Wake Forest is expanding  downtown

Wake Forest is expanding downtown

This January, students will take classes in the Innovation Quarter.

In the spring of 1956, Wake Forest College made the historic decision to move from its original home in Wake Forest, North Carolina to Winston-Salem. While the move changed the university’s physical location, the values held within the roots of the institution remained the same.

This January, Wake Forest University is launching a new program called Wake Downtown. It will offer interdisciplinary courses, mainly in different fields of science, to undergraduates in the Innovation Quarter of Winston-Salem. Dr. Rebecca Alexander, the director of academic programming for Wake Downtown, believes the move will continue the forward progression already established by the university.

“When Wake Forest moved in the 50s, some people probably thought it was crazy,” Alexander said. “I think taking this bold step will pay off for Wake Forest in that it will uphold its place as a risk-taking school with a foundation in liberal arts.”

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The Innovation Quarter holds historic significance in Winston-Salem as the former headquarters for R.J. Reynolds Tobacco Company. Recently, it has been transformed into a hub for different kinds of innovation and research, two pursuits that originally attracted Wake Forest.

“The building is not going to belong to any one department,” Alexander said. “This will be a space where history, political science, chemistry, entrepreneurship and various other departments will exist, which will spread interdisciplinary scholarship and collaboration.”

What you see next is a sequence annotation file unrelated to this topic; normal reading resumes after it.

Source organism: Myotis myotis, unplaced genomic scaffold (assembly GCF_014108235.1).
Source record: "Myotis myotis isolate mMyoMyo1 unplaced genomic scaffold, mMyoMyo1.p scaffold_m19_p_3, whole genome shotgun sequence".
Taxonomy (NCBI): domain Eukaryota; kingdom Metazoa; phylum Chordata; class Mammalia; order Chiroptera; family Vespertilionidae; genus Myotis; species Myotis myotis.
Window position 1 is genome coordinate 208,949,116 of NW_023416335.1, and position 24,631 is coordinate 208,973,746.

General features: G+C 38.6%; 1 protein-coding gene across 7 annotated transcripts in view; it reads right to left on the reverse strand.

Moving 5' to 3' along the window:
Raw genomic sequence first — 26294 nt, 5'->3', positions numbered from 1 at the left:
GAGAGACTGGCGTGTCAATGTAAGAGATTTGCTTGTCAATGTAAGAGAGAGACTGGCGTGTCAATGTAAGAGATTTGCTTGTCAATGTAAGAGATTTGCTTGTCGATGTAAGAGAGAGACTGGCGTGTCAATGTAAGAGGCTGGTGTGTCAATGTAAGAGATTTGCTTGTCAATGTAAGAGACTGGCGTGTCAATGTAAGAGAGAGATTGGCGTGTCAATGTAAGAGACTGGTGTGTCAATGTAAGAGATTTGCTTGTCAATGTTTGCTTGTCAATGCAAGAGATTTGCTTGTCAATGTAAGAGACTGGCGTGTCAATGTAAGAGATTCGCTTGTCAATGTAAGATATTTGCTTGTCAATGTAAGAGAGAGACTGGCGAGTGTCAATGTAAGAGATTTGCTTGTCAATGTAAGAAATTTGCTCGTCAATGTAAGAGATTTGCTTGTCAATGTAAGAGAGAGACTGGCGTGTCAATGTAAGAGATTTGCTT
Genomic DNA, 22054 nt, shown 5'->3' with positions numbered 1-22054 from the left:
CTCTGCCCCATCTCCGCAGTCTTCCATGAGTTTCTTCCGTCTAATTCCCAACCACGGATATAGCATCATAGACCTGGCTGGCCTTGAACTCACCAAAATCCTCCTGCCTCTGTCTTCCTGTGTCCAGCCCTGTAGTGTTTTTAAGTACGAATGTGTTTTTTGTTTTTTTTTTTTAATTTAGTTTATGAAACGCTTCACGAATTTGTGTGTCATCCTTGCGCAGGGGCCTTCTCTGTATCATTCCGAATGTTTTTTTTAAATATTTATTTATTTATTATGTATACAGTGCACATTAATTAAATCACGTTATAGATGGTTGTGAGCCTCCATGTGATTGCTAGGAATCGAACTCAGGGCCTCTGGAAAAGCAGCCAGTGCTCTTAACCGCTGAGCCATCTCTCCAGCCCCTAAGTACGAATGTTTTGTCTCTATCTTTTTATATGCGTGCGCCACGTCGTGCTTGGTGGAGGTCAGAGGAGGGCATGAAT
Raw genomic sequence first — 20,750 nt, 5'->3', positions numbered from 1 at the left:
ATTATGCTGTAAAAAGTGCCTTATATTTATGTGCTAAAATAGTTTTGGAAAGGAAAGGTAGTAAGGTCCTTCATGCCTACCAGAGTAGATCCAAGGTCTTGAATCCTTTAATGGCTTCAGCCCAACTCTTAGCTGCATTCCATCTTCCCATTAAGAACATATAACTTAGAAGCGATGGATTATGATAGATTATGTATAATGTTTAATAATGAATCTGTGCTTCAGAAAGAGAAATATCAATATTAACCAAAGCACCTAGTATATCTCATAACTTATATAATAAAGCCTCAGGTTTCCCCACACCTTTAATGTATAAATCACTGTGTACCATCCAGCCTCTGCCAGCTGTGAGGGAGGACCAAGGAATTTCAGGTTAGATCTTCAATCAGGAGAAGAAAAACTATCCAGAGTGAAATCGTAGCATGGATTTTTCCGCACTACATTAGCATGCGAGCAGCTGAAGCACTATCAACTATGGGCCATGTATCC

Although courses from multiple departments will be offered, the Wake Downtown program is mainly geared towards undergraduates interested in the sciences or engineering. According to Wake Forest News, the program will offer a Bachelor’s degree in engineering and biochemistry, as well as courses in medicinal chemistry and drug discovery.

Mattie Usey, a sophomore interested in studying biology, plans to pursue a career in medical research for drug development in the U.S..

“I spent this past summer working in a parasitic disease research lab at the Centers for Disease Control and was inspired by the lack of new drugs for parasitic diseases,” Usey said. “I think that a class on drug discovery would be a great precursor to the types of studies I could potentially work on in graduate school.”

While significant planning has gone into the program, there are still many questions of logistics. One of the biggest points of concern is how undergraduates will get downtown safely and efficiently for class.

Future student Maggie Gregor is interested in studying engineering as part of the inaugural Wake Downtown program. However, for her, the idea of moving downtown seems daunting.

“I am attracted to the program because I’m interested in health careers that cross over into engineering,” Gregor said. “The fact that the program is in downtown Winston-Salem makes it slightly less attractive because I’m not sure how I would get down there without a car.”

Luckily for Gregor and other students voicing similar concerns, those in charge of Wake Downtown are steps ahead in pursuing solutions.

“We are not encouraging anyone to drive. The plan is to have shuttles leaving campus every 15 minutes from 7 a.m. to 8 p.m, and overnight as needed. We will still need to practice just getting everyone settled in and making it feel normal,” Dr. Alexander said.

Dr. Alexander remains confident in the significant planning put into Wake Downtown. The program had been nothing more than a dream for years but is finally becoming a reality in a few short months. As the start date moves closer, fears of the plan’s inadequacy are replaced with faith in the plan’s original goals.

“On the one hand, I’m worried that the logistics won’t run smoothly,” Alexander said. “But I’m just excited to bring undergraduates downtown and enable some of the strong sciences already established at Wake Forest to rise and be showcased.”

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